Two Years of the Pandemic in New York, Step by Awful Step – The New York Times

If a fellow New Yorker had told you on March 1, 2020, what the next two years held for the city, you would not have believed it.
The governor of New York said that day that there would be “community spread” of the new disease but that there was “no reason for concern.” The mayor said that the virus “could be anywhere” but told us to go about our normal lives. It sounded reasonable.
The rate at which disaster ensued was in every sense of the word breathtaking. A mighty city silenced. Thousands dying alone. Bodies stacked in freezer trucks. Half a million people out of work.
Two years and 40,000 deaths later, there remain rips and rifts in the social fabric that have not been repaired and may not be for a while. Something has been lost, some kind of trust perhaps. Time has been lost, definitely. And yet the dire predictions of a city damaged beyond repair proved wrong.
As Plague Year 3 dawns, infection rates have plummeted. But the arrival of a new subvariant is also a reminder that the pandemic is not over. We know that there is no going back to “before.” Too much has happened. That shore is too distant.
A Manhattan woman, believed to have contracted the coronavirus traveling in Iran, isolates at her home after testing positive at a hospital.
Infection spreads in a family in Westchester County, the first clear path of the virus in New York.
James Keivom for The New York Times
A 65-year-old man dies in Rockland County.
The governor bans most gatherings of more than 500 people. Broadway closes.
Dave Sanders for The New York Times
“Flatten the curve. Why do you want to flatten the curve? Because the curve is not a curve. The curve is a wave and the wave could break on the hospital system. That is what they are talking about the curve. If you have too high a number of people sick at the same time, when they descend on the hospital system you will overwhelm the hospital system.”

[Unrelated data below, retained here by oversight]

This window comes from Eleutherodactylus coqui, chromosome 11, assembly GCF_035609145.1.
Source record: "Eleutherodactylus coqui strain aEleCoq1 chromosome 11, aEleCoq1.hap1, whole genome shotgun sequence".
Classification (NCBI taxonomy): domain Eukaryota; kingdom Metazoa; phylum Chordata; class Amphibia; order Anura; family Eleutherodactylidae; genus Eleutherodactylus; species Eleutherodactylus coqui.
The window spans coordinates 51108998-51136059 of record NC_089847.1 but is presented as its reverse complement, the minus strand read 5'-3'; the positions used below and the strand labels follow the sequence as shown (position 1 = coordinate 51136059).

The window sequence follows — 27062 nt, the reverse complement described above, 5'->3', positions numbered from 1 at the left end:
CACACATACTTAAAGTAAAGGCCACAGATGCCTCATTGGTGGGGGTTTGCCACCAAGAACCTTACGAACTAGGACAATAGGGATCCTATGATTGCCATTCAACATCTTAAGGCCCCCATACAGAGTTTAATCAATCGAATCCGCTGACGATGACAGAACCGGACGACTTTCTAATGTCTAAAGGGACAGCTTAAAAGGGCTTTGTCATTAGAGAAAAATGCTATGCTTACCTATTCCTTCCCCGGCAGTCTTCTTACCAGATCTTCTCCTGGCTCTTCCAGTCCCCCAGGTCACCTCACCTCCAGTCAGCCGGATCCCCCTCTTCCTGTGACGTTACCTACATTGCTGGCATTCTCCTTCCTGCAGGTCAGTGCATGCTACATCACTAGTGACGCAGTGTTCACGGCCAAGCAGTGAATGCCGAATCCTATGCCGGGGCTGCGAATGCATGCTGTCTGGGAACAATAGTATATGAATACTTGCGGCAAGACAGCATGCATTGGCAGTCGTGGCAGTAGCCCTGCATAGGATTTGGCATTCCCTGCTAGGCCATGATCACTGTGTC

Cindy Schultz for The New York Times
The governor orders nonessential workplaces to close and bans “nonessential gatherings of any size for any reason.”
Hospitals run out of personal protective equipment. Nurses and other front-line medical personnel use trash bags as gowns.
In the richest city in the richest country in the world, this is how nurses are already being forced to protect themselves from coronavirus — with garbage bags #CoronavirusNewYork
A Navy hospital ship with a crew of 1,200 docks at Pier 90 on the Hudson River. Its mission is not to treat Covid patients but to relieve other hospitals overrun by the virus.
Chang W. Lee/The New York Times
Medical staff at Elmhurst Hospital in Queens are overwhelmed. During one resident’s shift, she performed chest compressions on three dying coronavirus patients. The hospital is quickly filling with Covid-19 cases.
Restaurants have closed their dining rooms and are limited to takeout, but are also given permission to sell to-go alcoholic beverages.
Owing to his well-received and comforting daily briefings, the governor becomes an object of admiration. Soon Ellen DeGeneres, Trevor Noah and Stephen Colbert jump on the bandwagon.
I am a Cuomosexual.
Sarah Blesener for The New York Times
According to The New York Times’s Wirecutter, the answer is probably maybe.
The city’s highest single-day death toll from the virus.
The clapping and clanging of pots and pans becomes a safe and cathartic way for New Yorkers to show solidarity with overwhelmed front-line workers.
Victor J. Blue for The New York Times
Dozens of decomposing bodies are found in trucks at a Brooklyn funeral home.
Jonah Markowitz for The New York Times
Hilary Swift for The New York Times
Hilary Swift for The New York Times
Todd Heisler/The New York Times
When a Health Department epidemiologist swabs Mr. Cuomo’s nose during his daily news conference, the governor gives the comment as the cameras roll. A hint of sexual harassment allegations to come.